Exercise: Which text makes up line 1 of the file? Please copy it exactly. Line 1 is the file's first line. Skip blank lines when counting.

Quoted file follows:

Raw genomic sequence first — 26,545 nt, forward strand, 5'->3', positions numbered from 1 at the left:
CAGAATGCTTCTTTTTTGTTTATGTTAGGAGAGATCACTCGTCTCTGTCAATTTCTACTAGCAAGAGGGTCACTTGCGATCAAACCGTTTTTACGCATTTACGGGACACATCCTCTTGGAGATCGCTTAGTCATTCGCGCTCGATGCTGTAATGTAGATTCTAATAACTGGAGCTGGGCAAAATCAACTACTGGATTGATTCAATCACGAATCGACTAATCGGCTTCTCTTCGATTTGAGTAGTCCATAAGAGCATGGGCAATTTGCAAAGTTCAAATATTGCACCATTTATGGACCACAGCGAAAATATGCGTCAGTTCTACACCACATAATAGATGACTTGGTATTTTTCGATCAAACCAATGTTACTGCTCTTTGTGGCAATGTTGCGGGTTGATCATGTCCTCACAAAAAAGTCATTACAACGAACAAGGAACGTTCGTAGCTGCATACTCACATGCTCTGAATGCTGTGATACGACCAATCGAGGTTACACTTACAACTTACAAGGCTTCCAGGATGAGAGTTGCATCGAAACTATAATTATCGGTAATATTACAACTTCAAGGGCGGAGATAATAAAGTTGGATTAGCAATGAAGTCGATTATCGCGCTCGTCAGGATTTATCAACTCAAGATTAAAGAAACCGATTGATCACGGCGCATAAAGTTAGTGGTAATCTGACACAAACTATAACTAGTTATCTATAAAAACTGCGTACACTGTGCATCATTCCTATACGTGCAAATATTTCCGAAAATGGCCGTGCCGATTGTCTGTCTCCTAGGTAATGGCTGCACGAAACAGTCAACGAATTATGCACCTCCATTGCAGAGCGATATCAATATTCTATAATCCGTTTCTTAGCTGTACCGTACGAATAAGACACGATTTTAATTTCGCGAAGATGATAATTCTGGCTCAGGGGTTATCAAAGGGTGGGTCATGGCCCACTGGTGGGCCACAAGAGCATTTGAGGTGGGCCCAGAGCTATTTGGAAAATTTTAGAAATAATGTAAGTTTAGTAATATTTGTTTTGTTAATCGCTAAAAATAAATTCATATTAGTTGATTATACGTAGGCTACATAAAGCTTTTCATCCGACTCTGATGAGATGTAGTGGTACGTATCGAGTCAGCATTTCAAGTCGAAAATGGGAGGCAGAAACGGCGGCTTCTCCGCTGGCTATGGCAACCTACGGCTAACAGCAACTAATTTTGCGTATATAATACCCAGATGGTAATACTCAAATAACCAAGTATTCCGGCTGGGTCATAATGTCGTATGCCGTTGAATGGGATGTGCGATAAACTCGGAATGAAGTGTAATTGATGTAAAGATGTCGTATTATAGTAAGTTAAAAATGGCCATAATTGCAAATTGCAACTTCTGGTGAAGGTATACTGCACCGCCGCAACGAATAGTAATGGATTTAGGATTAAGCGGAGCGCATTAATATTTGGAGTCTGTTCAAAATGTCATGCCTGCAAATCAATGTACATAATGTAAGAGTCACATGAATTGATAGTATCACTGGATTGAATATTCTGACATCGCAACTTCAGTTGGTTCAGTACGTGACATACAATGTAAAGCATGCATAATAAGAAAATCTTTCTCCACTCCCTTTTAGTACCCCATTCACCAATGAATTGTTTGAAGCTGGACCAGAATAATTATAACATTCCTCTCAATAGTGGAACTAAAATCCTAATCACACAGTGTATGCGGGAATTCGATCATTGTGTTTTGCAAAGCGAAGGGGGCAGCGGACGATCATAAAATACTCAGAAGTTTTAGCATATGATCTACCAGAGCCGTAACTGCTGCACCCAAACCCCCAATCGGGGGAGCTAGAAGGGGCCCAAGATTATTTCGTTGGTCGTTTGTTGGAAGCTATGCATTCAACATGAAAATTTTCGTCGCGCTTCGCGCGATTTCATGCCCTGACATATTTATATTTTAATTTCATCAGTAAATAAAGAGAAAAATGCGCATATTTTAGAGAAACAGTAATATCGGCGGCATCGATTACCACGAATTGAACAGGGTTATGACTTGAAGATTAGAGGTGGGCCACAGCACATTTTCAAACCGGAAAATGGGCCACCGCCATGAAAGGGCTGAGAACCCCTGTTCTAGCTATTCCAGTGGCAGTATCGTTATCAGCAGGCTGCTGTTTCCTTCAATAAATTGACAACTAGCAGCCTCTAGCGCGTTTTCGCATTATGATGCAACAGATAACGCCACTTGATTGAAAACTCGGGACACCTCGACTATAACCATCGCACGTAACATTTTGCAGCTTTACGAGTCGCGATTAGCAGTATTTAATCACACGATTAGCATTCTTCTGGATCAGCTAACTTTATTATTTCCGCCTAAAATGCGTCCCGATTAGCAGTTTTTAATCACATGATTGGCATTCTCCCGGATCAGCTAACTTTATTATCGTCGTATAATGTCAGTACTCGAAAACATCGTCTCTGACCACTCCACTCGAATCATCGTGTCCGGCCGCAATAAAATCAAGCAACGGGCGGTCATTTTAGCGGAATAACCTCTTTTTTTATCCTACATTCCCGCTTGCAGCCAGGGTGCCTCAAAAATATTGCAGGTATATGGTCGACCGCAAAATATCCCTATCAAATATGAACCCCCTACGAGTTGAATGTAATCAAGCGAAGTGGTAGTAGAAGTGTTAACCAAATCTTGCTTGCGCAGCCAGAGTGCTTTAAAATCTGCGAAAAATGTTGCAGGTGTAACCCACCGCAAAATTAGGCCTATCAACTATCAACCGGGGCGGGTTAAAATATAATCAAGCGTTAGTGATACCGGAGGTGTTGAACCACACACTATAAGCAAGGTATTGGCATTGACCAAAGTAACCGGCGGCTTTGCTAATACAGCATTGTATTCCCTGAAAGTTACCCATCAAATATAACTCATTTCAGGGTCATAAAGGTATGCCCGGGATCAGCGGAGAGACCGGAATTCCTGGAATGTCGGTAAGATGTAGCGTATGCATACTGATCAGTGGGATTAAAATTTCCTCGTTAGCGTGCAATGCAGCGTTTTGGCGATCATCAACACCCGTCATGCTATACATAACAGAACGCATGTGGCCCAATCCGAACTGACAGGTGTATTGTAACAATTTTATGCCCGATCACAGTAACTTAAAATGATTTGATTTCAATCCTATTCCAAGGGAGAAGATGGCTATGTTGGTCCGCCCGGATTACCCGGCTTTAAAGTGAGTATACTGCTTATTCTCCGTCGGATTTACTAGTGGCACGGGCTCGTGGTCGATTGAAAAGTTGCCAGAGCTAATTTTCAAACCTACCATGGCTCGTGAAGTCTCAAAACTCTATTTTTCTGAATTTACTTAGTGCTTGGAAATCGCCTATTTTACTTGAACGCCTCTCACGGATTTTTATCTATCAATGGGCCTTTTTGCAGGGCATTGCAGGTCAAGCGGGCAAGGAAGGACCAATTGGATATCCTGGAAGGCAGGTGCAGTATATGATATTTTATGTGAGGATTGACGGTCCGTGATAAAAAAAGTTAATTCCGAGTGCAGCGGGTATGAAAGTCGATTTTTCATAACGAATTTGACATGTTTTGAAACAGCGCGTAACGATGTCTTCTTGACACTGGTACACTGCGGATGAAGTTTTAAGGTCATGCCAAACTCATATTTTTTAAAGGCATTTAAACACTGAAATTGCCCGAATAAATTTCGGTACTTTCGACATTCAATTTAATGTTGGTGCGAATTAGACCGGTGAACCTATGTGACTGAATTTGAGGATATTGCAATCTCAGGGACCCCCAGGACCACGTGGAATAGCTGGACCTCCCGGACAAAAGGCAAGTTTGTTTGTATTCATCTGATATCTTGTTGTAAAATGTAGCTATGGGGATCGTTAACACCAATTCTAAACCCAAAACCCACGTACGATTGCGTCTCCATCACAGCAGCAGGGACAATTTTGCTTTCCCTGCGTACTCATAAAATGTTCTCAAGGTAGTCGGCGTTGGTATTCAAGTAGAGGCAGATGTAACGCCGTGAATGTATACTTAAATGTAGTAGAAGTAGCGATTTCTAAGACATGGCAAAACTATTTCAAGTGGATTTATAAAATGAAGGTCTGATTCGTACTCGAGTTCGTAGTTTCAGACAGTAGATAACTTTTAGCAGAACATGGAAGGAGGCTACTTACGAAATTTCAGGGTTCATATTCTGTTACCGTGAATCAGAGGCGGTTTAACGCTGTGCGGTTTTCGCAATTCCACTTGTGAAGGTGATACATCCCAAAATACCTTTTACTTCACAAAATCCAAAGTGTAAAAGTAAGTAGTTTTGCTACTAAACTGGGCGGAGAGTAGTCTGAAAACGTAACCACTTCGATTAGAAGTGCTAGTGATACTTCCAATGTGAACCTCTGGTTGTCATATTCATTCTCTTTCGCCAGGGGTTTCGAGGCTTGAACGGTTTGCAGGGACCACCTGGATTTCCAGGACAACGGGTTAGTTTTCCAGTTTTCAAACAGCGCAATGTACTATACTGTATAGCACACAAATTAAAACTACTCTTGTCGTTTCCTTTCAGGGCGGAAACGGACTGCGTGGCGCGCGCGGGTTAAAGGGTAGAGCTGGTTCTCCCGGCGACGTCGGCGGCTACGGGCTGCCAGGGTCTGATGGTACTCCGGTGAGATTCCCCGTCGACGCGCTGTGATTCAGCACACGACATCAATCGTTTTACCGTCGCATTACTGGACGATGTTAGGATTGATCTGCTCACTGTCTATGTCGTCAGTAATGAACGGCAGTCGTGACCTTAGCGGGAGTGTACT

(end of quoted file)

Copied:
Raw genomic sequence first — 26,545 nt, forward strand, 5'->3', positions numbered from 1 at the left: